A Plea for Jewish Unity
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A Plea for Jewish Unity

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In a plea for Jewish unity, Edgar Bronfman, president of the World Jewish Congress, called on Jews in Israel and in the diaspora to build “a firmer relationship, based on mutual respect,” to assure the survival of the Jewish State, protect Jews in danger and meet the challenge of assimilation.

Bronfman addressed the Central Council of Jews in Germany recently. He said that the Nazi experience had taught the Jewish people “that our survival will depend on our unity, that Jews must stand together and work together, aggressively to help each other.” He added:

“Israel’s security profoundly affects the well-being of Jews everywhere. The State of Israel gives every Jew a sense of pride unknown before the nation was established 36 years ago.”

Despite this identification with Israel, Bronfman said, “a healthy respect for diaspora Jewry by our Israeli brethren is often lacking. The Jews of the diaspora are expected not only to use their means to support Israel, but all of their political clout as well. That’s OK up to a point, but the trouble is we are asked to support every action of every Israel government, no questions asked, no criticism tolerated. They tell us in effect that they very much want our dollars, but they don’t want our two cents’ worth.”

Bronfman said he understood why this was often so. “The brutal reality,” he said, “is that brave Israeli men and women are fighting and dying on the borders so that the Jewish state may survive. But the tension remains, and some system must be found to ease that tension through responsible, constructive participation.”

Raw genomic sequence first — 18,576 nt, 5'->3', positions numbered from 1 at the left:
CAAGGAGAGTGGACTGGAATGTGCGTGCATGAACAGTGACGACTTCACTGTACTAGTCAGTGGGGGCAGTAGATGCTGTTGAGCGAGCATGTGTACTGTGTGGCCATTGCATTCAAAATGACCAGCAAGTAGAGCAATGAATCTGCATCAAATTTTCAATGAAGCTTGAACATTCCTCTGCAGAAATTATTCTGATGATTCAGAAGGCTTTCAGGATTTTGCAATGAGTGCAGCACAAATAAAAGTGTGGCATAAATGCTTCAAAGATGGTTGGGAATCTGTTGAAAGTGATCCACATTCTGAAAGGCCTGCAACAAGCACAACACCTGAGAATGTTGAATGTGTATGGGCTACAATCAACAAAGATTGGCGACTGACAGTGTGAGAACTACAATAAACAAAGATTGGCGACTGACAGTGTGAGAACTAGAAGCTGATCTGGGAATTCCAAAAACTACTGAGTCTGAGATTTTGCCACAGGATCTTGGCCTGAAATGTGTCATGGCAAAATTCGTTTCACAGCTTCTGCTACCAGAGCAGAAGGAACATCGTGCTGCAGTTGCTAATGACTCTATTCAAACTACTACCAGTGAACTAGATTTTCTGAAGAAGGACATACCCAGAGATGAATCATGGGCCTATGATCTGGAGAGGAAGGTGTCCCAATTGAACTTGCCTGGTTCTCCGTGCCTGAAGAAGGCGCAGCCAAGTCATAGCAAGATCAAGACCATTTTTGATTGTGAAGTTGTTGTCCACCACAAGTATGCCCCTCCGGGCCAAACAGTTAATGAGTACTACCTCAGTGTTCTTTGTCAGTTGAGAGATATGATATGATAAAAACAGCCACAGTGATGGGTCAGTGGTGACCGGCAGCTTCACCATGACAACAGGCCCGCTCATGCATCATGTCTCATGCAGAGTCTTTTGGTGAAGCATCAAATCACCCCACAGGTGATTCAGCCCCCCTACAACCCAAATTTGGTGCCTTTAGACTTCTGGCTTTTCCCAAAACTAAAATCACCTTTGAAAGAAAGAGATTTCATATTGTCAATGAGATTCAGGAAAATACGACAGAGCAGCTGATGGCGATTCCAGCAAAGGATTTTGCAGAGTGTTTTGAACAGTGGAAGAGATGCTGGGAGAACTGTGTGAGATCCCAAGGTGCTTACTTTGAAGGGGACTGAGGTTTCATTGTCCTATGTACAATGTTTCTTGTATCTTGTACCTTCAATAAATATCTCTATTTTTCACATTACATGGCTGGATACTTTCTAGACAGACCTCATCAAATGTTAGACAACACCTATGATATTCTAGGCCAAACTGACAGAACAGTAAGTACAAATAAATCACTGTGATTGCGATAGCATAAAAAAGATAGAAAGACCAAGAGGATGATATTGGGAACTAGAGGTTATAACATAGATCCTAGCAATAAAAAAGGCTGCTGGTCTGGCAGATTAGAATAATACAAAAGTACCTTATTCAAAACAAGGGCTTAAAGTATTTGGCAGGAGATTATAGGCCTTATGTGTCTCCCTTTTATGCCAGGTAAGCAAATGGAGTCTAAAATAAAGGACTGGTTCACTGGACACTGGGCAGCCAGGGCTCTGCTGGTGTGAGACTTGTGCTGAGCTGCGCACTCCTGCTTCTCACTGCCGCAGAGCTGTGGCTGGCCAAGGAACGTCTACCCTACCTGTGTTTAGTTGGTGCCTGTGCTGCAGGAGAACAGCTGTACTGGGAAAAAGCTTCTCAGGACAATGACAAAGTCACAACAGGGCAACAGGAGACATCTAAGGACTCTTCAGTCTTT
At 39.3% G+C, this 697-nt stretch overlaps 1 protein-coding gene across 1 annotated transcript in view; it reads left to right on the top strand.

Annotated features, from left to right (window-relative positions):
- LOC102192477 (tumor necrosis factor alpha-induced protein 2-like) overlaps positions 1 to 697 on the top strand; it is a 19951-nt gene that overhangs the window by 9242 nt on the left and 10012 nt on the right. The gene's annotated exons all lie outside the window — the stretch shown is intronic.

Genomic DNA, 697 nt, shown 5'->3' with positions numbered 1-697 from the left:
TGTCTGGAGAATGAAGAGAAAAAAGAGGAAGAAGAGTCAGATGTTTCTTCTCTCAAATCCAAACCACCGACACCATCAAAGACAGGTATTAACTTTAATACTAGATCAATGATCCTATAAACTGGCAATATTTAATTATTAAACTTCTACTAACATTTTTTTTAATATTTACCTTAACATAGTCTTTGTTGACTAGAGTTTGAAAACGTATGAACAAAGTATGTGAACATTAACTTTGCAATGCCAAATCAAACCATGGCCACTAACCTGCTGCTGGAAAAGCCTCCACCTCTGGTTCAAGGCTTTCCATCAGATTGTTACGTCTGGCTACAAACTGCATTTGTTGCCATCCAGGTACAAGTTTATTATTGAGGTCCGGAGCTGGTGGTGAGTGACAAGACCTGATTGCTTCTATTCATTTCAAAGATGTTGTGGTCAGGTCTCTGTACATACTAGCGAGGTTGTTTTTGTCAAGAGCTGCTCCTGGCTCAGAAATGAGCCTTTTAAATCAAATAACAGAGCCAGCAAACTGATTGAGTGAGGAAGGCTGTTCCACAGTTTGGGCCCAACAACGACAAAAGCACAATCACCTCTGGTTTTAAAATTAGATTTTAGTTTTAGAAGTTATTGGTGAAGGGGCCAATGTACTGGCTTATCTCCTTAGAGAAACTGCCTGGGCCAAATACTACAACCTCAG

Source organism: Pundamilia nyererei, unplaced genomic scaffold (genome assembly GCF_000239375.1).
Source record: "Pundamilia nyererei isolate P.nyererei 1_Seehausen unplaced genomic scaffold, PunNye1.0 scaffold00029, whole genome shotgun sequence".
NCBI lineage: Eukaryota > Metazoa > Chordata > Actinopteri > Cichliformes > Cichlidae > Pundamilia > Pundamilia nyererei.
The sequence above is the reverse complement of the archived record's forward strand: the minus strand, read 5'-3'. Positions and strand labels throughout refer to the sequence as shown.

On the dangers confronting Jews in the Soviet Union, Bronfman said that “Soviet Jewry has become a pawn in the deadly East-West chess game. Unfortunately,” he added, “the treatment of Jews in the Soviet Union is directly related to the temperature of U.S.-Soviet relations.”

Bronfman listed three goals that he said the World Jewish Congress had set to enhance the safety of Jews in the USSR: “First, every Jew who wants to leave must be allowed to do so. Next, the majority who elect to stay should be allowed to live in dignity and security as Jews, and to practice their religion, if they so desire, under Soviet law. And third, we want the release of the Prisoners of Zion — those who have been incarcerated for no other reason than that they have demanded the right to live as Jews, or sought to emigrate, or committed the crime of teaching Hebrew.”

On the threat of assimilation, Bronfman said that while “many Jews who have not been brought up in Jewish homes will disappear as Jews, the picture is far from bleak… there is a growing number of Jewish homes where ethnic pride and deep respect for our roots have taken hold. More and better Jewish education is taking place, even though much, much more is needed.”

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